Review: Allagash River Trip Belgian-Styled Session Ale

Review: Allagash River Trip Belgian-Styled Session Ale

Allagash has been experimenting recently with a range of inventive ingredients and styles, creating beers that are exciting and distinctive (you can see reviews here, here, here, and here). Their newest release, River Trip, is a bit more conventional. The can provides a description: “This Belgian-style table beer packs an array of melon, citrus, and stone fruit notes. Brewed with coriander. Dry hopped.” Also, whereas the more experimental beers have been limited releases, River Trip will be a year-round offering.

Let’s give it a try.

Poured aggressively into a glass, this bright, slightly hazy, lemony-yellow colored beer presents a 1.5-inch head that is slow to dissipate. The beer’s carbonation can be seen in the steady stream of bubbles that continuously rise to the surface of the glass. On the nose, we first get notes of the Belgian-style yeast coupled with coriander and a touch of grapefruit. On the palate, the carbonation is not as strong as the bubbles suggest. Instead, the flavor of coriander leaps to the front, followed by yeasty notes, and a nice long, hoppy, dry finish of grapefruit pith. I didn’t really pick up melon or stone fruit notes (as the label suggests), but I did enjoy it.

River Trip is ideally suited to the summer months: the carbonation, citrus notes, crisp character, dry finish, and low alcohol will make it a winner in hot weather. It should be noted that River Trip does not really drink like a session beer, or at least not like a bad session beer: There is no sense that it is a watered-down version of a fuller bodied beer. It has character and flavor that sets it apart from many other session offerings. Also, the fact that it is sold in cans makes it easier to take on summer trips — might we suggest a trip on the river?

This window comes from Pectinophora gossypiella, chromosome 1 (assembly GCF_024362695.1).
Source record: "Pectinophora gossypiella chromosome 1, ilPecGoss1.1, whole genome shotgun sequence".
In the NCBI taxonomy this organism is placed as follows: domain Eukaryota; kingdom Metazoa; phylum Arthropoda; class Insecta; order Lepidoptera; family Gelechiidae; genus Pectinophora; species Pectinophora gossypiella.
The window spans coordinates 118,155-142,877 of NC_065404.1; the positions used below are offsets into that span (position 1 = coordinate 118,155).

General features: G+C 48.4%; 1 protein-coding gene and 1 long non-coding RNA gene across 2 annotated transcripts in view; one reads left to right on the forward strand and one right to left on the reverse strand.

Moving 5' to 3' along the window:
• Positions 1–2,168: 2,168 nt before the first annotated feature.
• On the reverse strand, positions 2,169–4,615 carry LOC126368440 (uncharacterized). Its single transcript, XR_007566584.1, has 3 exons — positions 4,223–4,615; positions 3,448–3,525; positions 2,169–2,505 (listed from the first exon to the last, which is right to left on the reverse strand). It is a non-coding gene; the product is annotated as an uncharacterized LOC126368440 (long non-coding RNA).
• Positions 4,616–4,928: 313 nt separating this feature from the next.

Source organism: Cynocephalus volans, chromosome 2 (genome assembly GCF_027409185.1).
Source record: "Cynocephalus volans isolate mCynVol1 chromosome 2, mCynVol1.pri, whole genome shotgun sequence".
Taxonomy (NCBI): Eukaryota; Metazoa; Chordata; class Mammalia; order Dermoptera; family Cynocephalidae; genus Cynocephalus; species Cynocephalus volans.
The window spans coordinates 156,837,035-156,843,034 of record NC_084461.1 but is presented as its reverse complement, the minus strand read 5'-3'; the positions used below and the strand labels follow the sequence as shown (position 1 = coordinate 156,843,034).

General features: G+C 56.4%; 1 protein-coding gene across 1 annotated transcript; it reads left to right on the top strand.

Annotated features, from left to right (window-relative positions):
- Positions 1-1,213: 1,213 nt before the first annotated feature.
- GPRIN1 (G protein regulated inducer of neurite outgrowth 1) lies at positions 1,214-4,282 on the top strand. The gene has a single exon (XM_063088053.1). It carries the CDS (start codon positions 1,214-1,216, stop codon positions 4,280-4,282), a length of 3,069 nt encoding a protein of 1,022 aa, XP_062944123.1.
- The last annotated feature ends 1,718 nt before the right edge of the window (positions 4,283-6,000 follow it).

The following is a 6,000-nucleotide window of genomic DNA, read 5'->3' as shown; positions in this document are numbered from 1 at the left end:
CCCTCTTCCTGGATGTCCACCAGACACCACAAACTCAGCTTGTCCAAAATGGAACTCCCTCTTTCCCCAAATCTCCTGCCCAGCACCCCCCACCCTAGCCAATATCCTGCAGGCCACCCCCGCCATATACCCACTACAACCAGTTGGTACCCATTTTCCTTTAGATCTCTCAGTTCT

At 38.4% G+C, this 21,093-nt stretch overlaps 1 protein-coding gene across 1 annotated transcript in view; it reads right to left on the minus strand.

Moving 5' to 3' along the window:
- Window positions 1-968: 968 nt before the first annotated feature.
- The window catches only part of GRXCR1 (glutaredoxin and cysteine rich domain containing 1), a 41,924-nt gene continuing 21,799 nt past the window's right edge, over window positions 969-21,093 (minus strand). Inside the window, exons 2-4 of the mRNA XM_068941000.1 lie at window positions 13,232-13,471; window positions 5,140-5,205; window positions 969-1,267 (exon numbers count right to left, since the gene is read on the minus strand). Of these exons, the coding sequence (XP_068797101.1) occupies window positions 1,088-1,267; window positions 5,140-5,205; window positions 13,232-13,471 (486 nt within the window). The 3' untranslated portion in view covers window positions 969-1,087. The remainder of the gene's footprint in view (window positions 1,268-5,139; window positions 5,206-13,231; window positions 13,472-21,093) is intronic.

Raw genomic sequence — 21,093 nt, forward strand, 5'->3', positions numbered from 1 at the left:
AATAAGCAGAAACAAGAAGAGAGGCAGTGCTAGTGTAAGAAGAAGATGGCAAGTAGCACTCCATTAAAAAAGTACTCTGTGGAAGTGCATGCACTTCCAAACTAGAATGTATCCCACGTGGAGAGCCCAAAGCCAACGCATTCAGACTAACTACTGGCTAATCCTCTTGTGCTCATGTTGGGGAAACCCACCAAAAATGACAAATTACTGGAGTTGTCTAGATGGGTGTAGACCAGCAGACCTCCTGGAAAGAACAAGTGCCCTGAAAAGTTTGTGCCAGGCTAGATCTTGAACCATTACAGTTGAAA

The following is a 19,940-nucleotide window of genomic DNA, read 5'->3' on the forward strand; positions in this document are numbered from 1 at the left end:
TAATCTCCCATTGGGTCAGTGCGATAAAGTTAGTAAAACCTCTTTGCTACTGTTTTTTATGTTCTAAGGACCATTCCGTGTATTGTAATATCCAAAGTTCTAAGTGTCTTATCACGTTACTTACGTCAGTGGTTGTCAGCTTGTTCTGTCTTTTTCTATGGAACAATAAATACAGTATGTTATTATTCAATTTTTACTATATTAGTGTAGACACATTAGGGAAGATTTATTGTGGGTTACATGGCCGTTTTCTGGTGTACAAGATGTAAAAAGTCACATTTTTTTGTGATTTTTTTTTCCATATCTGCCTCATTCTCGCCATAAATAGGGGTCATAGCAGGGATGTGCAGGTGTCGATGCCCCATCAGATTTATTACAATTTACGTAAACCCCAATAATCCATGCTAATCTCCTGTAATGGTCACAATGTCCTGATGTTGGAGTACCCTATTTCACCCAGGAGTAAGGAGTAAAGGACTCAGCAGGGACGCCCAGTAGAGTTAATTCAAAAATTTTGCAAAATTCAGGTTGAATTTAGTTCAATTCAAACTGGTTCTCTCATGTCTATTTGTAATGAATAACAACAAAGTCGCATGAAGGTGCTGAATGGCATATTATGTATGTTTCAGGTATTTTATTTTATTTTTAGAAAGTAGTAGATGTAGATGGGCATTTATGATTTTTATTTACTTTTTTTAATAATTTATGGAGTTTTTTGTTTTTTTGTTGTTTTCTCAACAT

4.8% abv.

B+ / $11 per 4-pack of 16 oz. cans /

Allagash River Trip Belgian-Styled Session Ale




Robert Lublin teaches whisk(e)y and wine appreciation classes for Arlington Community Education, near Boston, MA. He is also a Professor at the University of Massachusetts Boston and has published books and articles on Shakespeare as well as theatre and film history.

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